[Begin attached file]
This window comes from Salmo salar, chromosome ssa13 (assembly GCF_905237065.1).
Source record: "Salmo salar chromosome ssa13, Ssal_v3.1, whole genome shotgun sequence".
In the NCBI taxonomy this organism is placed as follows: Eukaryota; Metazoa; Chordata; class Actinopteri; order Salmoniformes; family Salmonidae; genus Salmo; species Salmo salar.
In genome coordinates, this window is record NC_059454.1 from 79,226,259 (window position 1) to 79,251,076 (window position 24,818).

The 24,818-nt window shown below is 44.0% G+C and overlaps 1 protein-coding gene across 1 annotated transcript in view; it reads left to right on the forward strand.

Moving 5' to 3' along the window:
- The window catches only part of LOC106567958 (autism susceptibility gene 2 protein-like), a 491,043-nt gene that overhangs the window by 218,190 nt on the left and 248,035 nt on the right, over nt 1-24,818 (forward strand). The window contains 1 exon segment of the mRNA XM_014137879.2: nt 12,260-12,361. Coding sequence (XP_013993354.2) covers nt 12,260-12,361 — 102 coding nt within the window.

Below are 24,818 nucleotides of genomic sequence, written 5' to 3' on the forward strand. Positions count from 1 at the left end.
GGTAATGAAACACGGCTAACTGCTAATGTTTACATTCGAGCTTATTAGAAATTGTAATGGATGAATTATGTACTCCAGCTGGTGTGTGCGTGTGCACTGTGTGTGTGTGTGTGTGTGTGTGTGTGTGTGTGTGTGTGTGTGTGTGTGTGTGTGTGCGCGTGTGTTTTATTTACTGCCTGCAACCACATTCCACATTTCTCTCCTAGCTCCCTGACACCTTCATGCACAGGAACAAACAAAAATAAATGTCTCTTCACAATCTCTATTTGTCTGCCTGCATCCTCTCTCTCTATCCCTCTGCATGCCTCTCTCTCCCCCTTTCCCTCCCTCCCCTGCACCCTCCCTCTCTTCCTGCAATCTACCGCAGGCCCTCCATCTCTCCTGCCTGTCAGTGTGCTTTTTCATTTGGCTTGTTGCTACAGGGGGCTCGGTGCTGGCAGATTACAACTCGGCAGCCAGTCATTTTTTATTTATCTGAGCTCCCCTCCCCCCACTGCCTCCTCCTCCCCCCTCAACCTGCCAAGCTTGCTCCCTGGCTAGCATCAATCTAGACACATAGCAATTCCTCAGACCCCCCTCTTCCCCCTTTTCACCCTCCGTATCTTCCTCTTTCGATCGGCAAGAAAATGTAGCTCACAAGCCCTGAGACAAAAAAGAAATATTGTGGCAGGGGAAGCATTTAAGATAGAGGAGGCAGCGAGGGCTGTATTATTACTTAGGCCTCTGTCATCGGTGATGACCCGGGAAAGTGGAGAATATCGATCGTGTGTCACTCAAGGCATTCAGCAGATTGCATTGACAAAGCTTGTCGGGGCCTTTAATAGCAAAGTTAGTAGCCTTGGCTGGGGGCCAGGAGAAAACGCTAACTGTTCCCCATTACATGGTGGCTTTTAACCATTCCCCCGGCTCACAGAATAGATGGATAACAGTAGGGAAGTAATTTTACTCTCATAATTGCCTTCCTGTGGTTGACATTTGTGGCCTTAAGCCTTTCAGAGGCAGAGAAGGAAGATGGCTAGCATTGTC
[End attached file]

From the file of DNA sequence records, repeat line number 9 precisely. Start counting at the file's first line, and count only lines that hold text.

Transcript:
GGTAATGAAACACGGCTAACTGCTAATGTTTACATTCGAGCTTATTAGAAATTGTAATGGATGAATTATGTACTCCAGCTGGTGTGTGCGTGTGCACTGTGTGTGTGTGTGTGTGTGTGTGTGTGTGTGTGTGTGTGTGTGTGTGTGTGTGTGTGCGCGTGTGTTTTATTTACTGCCTGCAACCACATTCCACATTTCTCTCCTAGCTCCCTGACACCTTCATGCACAGGAACAAACAAAAATAAATGTCTCTTCACAATCTCTATTTGTCTGCCTGCATCCTCTCTCTCTATCCCTCTGCATGCCTCTCTCTCCCCCTTTCCCTCCCTCCCCTGCACCCTCCCTCTCTTCCTGCAATCTACCGCAGGCCCTCCATCTCTCCTGCCTGTCAGTGTGCTTTTTCATTTGGCTTGTTGCTACAGGGGGCTCGGTGCTGGCAGATTACAACTCGGCAGCCAGTCATTTTTTATTTATCTGAGCTCCCCTCCCCCCACTGCCTCCTCCTCCCCCCTCAACCTGCCAAGCTTGCTCCCTGGCTAGCATCAATCTAGACACATAGCAATTCCTCAGACCCCCCTCTTCCCCCTTTTCACCCTCCGTATCTTCCTCTTTCGATCGGCAAGAAAATGTAGCTCACAAGCCCTGAGACAAAAAAGAAATATTGTGGCAGGGGAAGCATTTAAGATAGAGGAGGCAGCGAGGGCTGTATTATTACTTAGGCCTCTGTCATCGGTGATGACCCGGGAAAGTGGAGAATATCGATCGTGTGTCACTCAAGGCATTCAGCAGATTGCATTGACAAAGCTTGTCGGGGCCTTTAATAGCAAAGTTAGTAGCCTTGGCTGGGGGCCAGGAGAAAACGCTAACTGTTCCCCATTACATGGTGGCTTTTAACCATTCCCCCGGCTCACAGAATAGATGGATAACAGTAGGGAAGTAATTTTACTCTCATAATTGCCTTCCTGTGGTTGACATTTGTGGCCTTAAGCCTTTCAGAGGCAGAGAAGGAAGATGGCTAGCATTGTC